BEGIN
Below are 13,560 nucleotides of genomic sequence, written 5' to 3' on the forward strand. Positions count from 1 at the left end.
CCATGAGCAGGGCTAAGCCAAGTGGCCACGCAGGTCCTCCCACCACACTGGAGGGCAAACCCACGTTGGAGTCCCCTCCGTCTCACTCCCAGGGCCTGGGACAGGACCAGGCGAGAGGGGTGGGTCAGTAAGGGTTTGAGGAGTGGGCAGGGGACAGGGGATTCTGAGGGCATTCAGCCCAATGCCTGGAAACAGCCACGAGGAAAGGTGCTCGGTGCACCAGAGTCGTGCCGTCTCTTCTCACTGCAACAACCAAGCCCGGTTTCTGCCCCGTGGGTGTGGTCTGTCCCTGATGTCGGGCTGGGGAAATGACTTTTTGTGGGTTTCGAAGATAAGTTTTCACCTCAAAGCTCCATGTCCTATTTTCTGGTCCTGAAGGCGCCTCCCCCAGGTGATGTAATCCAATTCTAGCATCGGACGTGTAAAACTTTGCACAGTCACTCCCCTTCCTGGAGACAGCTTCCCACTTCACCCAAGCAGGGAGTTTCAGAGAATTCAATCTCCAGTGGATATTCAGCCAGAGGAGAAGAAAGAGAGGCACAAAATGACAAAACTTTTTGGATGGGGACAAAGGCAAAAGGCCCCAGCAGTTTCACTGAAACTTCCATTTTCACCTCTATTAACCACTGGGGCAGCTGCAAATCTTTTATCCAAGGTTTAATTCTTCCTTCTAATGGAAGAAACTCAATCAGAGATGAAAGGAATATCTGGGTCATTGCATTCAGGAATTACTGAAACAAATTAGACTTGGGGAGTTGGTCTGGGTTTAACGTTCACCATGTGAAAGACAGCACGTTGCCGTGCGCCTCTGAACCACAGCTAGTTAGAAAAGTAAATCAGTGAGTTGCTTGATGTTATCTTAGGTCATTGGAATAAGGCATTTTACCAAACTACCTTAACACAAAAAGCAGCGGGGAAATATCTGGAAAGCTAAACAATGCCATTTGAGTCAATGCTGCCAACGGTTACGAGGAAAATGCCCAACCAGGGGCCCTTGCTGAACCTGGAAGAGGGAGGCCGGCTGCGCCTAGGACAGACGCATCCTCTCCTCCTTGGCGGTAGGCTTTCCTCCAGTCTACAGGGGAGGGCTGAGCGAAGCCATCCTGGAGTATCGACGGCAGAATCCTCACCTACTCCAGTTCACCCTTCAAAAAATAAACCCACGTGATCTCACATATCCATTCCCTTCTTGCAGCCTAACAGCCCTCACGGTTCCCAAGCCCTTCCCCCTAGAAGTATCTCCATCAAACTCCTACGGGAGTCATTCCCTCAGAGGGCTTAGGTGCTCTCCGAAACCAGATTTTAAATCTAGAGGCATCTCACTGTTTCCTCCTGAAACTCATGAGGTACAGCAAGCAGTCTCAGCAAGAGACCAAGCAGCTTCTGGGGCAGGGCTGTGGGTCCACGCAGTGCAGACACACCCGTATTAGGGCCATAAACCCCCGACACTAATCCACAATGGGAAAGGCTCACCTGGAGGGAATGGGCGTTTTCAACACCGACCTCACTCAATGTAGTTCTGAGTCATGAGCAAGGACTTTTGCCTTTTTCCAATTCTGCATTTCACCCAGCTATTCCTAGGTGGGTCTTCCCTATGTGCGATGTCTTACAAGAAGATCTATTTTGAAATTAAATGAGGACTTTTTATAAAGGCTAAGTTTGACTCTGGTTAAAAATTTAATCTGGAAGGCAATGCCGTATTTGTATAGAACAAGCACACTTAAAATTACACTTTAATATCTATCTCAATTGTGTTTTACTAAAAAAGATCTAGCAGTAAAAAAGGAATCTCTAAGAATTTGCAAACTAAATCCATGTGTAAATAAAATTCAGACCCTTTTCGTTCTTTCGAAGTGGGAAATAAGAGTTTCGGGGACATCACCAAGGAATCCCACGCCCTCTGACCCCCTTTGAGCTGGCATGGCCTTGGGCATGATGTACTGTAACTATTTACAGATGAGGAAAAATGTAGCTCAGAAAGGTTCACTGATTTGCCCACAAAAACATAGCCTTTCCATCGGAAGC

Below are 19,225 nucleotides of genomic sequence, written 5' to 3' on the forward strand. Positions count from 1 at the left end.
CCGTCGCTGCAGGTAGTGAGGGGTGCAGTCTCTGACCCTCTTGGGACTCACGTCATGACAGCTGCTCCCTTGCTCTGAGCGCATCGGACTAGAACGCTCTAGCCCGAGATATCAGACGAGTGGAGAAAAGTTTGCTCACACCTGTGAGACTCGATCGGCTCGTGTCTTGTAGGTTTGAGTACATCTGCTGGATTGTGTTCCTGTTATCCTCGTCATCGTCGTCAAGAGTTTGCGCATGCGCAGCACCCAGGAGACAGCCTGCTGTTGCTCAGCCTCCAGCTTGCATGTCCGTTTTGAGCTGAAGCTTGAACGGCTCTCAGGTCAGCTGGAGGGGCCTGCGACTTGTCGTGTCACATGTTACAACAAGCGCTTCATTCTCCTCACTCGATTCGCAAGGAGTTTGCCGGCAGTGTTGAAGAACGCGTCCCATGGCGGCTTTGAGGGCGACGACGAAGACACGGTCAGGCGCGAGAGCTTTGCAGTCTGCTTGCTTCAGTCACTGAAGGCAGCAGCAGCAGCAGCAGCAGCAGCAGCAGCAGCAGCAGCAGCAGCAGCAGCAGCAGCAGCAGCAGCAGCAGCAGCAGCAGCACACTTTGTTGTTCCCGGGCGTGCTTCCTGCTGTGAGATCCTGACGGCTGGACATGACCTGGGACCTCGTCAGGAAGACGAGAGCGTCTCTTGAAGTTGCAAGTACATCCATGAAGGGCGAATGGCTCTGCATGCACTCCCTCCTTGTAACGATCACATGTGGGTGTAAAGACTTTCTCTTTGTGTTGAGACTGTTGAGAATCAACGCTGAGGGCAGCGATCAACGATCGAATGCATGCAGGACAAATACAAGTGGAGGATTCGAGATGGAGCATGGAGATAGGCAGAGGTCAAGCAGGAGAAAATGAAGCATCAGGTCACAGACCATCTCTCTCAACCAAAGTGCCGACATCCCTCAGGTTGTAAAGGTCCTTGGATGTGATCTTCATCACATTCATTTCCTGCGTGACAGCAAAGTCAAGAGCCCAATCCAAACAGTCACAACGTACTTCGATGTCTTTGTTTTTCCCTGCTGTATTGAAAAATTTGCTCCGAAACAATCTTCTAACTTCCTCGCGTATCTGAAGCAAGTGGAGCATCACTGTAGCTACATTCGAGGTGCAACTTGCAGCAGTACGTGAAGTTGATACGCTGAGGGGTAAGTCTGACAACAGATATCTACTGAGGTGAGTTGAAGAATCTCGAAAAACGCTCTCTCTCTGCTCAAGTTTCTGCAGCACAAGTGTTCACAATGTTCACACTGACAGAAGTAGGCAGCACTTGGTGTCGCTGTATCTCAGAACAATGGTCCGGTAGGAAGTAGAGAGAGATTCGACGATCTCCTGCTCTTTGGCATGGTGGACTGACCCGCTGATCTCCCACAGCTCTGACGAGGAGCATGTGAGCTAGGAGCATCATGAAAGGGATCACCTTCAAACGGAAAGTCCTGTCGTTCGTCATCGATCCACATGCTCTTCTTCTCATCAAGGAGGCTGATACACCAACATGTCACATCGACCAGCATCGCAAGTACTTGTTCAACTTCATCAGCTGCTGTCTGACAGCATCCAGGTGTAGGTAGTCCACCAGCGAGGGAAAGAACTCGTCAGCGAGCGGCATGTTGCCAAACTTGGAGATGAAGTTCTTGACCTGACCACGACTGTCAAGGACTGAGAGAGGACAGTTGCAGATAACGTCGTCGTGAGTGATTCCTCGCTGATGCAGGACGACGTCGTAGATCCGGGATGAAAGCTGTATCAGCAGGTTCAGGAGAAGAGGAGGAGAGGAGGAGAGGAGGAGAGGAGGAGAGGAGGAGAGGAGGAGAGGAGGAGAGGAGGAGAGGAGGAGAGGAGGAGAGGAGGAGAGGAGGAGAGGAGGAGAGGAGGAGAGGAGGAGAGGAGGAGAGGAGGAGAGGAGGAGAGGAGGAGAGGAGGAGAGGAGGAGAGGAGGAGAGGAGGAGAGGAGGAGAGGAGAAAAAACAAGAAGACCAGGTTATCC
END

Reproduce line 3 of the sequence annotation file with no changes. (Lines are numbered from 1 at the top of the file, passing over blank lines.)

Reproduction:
Below are 19,225 nucleotides of genomic sequence, written 5' to 3' on the forward strand. Positions count from 1 at the left end.